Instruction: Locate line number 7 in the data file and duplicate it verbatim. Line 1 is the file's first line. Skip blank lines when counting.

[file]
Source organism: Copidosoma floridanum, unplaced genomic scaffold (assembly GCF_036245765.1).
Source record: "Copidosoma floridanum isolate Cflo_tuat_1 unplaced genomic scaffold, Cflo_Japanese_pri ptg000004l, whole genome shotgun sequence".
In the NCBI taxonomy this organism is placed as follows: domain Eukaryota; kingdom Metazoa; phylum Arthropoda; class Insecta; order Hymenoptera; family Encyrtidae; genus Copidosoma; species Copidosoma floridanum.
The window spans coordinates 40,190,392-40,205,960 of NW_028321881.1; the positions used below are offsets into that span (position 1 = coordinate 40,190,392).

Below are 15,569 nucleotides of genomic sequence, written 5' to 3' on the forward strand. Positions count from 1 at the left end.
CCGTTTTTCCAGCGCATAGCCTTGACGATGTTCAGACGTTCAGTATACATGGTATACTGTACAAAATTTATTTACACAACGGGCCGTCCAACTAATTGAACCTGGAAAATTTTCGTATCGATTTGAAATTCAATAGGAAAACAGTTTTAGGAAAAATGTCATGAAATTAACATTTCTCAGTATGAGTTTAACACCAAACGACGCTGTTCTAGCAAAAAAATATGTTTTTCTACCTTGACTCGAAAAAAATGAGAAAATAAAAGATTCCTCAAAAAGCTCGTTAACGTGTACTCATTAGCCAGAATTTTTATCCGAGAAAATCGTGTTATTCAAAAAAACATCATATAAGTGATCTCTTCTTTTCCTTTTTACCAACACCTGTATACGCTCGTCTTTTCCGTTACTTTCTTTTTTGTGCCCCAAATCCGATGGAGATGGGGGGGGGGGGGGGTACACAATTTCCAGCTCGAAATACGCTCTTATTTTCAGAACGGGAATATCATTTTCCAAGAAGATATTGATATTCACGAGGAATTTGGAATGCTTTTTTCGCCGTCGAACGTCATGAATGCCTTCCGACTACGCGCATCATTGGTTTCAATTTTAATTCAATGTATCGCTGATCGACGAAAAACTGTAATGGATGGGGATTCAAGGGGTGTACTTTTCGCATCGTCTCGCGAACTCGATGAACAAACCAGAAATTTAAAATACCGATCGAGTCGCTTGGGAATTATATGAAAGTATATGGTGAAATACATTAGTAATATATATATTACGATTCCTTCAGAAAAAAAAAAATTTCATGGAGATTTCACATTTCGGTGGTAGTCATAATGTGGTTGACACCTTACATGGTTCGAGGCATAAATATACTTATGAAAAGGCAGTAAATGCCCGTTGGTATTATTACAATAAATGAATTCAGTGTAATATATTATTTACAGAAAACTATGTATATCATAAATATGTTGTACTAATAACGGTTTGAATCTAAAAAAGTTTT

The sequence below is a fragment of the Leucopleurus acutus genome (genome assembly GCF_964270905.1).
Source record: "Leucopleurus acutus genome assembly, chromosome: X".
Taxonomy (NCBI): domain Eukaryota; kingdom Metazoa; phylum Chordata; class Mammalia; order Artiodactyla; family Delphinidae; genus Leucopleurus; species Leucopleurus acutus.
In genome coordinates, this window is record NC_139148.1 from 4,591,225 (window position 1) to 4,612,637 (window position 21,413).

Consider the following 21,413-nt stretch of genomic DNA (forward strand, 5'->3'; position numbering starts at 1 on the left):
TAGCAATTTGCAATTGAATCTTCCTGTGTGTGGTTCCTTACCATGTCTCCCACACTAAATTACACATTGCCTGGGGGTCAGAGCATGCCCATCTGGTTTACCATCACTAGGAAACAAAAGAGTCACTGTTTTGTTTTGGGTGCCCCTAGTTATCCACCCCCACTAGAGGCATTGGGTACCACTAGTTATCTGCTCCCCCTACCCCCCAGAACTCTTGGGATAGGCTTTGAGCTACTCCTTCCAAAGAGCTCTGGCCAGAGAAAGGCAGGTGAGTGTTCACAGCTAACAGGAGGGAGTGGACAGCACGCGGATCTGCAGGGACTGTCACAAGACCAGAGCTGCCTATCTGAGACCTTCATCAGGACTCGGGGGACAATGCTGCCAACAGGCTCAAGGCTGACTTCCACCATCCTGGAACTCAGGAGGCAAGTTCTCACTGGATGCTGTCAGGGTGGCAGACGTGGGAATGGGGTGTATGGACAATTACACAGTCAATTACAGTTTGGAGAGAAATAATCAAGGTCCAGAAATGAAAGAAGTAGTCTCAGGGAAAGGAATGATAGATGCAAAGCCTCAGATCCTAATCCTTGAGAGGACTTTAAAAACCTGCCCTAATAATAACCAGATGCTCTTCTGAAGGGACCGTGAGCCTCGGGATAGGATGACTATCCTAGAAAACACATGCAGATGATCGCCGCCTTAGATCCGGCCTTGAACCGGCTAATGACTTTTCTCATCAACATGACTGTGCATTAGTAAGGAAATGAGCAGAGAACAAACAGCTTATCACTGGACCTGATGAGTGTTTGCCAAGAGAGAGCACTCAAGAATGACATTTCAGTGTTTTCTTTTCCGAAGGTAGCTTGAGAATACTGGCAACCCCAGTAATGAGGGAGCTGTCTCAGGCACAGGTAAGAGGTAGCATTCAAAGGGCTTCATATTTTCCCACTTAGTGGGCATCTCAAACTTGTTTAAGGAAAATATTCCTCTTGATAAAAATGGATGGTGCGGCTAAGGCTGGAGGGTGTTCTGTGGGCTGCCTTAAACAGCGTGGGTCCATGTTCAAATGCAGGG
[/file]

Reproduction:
The sequence below is a fragment of the Leucopleurus acutus genome (genome assembly GCF_964270905.1).